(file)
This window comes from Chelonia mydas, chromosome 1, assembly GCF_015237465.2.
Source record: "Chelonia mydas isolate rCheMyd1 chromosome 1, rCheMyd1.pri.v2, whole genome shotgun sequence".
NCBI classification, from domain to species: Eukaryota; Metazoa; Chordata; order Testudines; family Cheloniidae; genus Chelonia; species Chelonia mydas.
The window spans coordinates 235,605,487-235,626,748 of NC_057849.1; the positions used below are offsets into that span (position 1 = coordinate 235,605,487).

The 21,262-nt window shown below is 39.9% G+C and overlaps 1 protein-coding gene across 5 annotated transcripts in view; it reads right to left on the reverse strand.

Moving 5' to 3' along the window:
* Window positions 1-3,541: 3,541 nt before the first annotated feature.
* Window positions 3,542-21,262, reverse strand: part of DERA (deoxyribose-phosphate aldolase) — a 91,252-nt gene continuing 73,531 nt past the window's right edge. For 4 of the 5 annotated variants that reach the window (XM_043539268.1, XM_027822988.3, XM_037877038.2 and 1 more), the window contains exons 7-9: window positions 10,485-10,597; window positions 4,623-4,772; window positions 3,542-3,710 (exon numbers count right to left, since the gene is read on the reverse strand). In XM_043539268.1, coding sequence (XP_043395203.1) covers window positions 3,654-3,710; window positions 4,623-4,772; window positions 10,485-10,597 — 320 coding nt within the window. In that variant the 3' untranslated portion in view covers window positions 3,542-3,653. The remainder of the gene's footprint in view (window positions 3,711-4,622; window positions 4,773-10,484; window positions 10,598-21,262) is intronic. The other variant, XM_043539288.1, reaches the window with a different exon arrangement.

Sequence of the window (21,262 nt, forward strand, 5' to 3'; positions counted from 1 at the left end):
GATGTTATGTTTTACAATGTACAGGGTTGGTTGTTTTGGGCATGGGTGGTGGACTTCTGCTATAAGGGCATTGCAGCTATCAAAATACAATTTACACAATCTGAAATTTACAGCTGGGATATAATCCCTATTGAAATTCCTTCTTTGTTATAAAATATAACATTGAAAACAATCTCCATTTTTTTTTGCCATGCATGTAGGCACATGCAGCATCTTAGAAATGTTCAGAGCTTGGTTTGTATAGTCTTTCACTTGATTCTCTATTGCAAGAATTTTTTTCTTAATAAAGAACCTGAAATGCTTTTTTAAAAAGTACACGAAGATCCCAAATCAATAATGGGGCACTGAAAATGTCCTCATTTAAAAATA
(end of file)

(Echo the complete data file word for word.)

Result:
This window comes from Chelonia mydas, chromosome 1, assembly GCF_015237465.2.
Source record: "Chelonia mydas isolate rCheMyd1 chromosome 1, rCheMyd1.pri.v2, whole genome shotgun sequence".
NCBI classification, from domain to species: Eukaryota; Metazoa; Chordata; order Testudines; family Cheloniidae; genus Chelonia; species Chelonia mydas.
The window spans coordinates 235,605,487-235,626,748 of NC_057849.1; the positions used below are offsets into that span (position 1 = coordinate 235,605,487).

The 21,262-nt window shown below is 39.9% G+C and overlaps 1 protein-coding gene across 5 annotated transcripts in view; it reads right to left on the reverse strand.

Moving 5' to 3' along the window:
* Window positions 1-3,541: 3,541 nt before the first annotated feature.
* Window positions 3,542-21,262, reverse strand: part of DERA (deoxyribose-phosphate aldolase) — a 91,252-nt gene continuing 73,531 nt past the window's right edge. For 4 of the 5 annotated variants that reach the window (XM_043539268.1, XM_027822988.3, XM_037877038.2 and 1 more), the window contains exons 7-9: window positions 10,485-10,597; window positions 4,623-4,772; window positions 3,542-3,710 (exon numbers count right to left, since the gene is read on the reverse strand). In XM_043539268.1, coding sequence (XP_043395203.1) covers window positions 3,654-3,710; window positions 4,623-4,772; window positions 10,485-10,597 — 320 coding nt within the window. In that variant the 3' untranslated portion in view covers window positions 3,542-3,653. The remainder of the gene's footprint in view (window positions 3,711-4,622; window positions 4,773-10,484; window positions 10,598-21,262) is intronic. The other variant, XM_043539288.1, reaches the window with a different exon arrangement.

Sequence of the window (21,262 nt, forward strand, 5' to 3'; positions counted from 1 at the left end):
GATGTTATGTTTTACAATGTACAGGGTTGGTTGTTTTGGGCATGGGTGGTGGACTTCTGCTATAAGGGCATTGCAGCTATCAAAATACAATTTACACAATCTGAAATTTACAGCTGGGATATAATCCCTATTGAAATTCCTTCTTTGTTATAAAATATAACATTGAAAACAATCTCCATTTTTTTTTGCCATGCATGTAGGCACATGCAGCATCTTAGAAATGTTCAGAGCTTGGTTTGTATAGTCTTTCACTTGATTCTCTATTGCAAGAATTTTTTTCTTAATAAAGAACCTGAAATGCTTTTTTAAAAAGTACACGAAGATCCCAAATCAATAATGGGGCACTGAAAATGTCCTCATTTAAAAATA